Contrary to popular belief, installing a bathtub or shower does not have to be a major renovation project. You may choose to replace your old shower or bathtub with a snazzy new model with a bunch of features. And you may even use this as an opportunity to do a complete bathroom remodel. Just know that there are a myriad of options available to you, depending on your budget.
Out with the old…not necessarily!
Many people assume that if their bathtub or shower has reached the end of its working life, it has to be torn out and replaced. This can be a big, messy job for someone who just wants to renew worn out fixtures. But these days you can get custom-made bath and shower installations that can be installed right over top your existing fixtures – which won’t disrupt tiles, walls, flooring or plumbing. It’s an easy solution that can be completed in about 24 hours – without the mess or even the need for a plumber.
But for those who want to upgrade for added pleasure and convenience, here are a few things to consider.
Can it fit through the door?
It might be nice to replace your standard tub with an oversized, two-person tub with all the jets money can buy. But before you buy anything, make sure that it will fit through the doorway. Bath tubs are usually installed in new homes before the walls and floor are finished, so even replacing your existing tub with one the same size could pose a problem.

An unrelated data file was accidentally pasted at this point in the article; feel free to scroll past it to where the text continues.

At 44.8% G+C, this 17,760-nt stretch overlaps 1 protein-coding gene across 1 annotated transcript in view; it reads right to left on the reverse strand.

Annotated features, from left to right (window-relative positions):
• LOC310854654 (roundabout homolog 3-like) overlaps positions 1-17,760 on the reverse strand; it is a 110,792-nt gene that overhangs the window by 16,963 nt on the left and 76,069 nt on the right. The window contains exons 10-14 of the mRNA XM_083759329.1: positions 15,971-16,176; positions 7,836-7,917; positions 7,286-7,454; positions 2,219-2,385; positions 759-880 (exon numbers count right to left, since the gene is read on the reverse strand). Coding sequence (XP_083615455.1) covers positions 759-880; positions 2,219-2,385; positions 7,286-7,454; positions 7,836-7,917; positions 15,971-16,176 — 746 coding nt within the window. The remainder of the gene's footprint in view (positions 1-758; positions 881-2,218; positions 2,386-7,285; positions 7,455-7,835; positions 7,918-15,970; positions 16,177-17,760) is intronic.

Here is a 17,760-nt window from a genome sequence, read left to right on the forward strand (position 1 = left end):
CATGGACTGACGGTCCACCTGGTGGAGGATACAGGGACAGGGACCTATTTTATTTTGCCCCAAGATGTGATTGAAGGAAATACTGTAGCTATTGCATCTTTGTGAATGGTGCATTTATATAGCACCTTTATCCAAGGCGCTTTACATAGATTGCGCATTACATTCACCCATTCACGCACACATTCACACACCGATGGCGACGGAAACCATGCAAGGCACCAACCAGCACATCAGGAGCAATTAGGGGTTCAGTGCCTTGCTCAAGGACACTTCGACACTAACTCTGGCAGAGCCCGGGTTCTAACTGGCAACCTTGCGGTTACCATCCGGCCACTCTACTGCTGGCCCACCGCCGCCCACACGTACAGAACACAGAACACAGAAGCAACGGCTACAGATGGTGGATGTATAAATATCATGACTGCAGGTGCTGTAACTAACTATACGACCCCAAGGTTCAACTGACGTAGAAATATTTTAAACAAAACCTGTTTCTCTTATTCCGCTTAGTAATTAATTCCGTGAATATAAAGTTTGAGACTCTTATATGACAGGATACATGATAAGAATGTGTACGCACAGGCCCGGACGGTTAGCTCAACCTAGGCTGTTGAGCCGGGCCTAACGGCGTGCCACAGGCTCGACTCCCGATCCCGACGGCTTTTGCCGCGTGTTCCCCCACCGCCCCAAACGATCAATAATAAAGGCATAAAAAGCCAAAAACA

Because of their bulkiness and their weight, one-piece tub and shower enclosures are usually reserved for new homes or major remodeling projects. For a simple replacement job, there are many sectional shower enclosures and tub surrounds on the market that, once installed, are often difficult to distinguish from one-piece units.
Bigger tubs require bigger pipes
Beyond the bathtub itself, don’t forget to consider factors such as plumbing, hot water heaters and floor supports. If your home is equipped with standard half-inch water supply pipes, filling an extra deep tub will be a time-consuming task. You might want to consider installing three-quarter inch supply lines.
Similarly, consider whether your current hot water tank has the capacity to fill a large bathtub. Pairing an 80-gallon tub (or larger) with anything less than a 50 to 75 gallon hot water heater will result in a lukewarm bath. In this case, consider purchasing a bathtub that has an in-line heater. This device will heat and re-circulate the bath water continuously, resulting in consistent water temperature for the duration of your soak.
Can the floor support the extra weight?
You also need to consider whether your floor can support the weight of an oversized bathtub filled with water. While today’s custom homes can accommodate most luxury tubs, bathroom floors have traditionally been built to bear the weight of a standard bathtub. If you’re installing an oversized tub in an older home, the floor joists may need to be reinforced.
Whichever route you decide for your new bathtub or shower, you may want to take this opportunity to install an anti-scald device. These are special pressure-balancing valves that automatically adjust for extreme water temperature fluctuations when someone flushes the toilet or starts up a load of laundry. Anti-scald devices have become – or will soon become – mandatory in 31 states for all remodeling and new-construction projects. Check with your contractor to see if it is required in your state.
Will you need a building permit?
Be sure to check with your contractor or with your municipality to see if you will need a building permit for your new shower or bathtub installation. The laws vary between municipalities, and you may be forced to start over if you begin work without a permit. Use the Cost Estimators to get a preliminary idea of the costs to install a new bathtub or shower.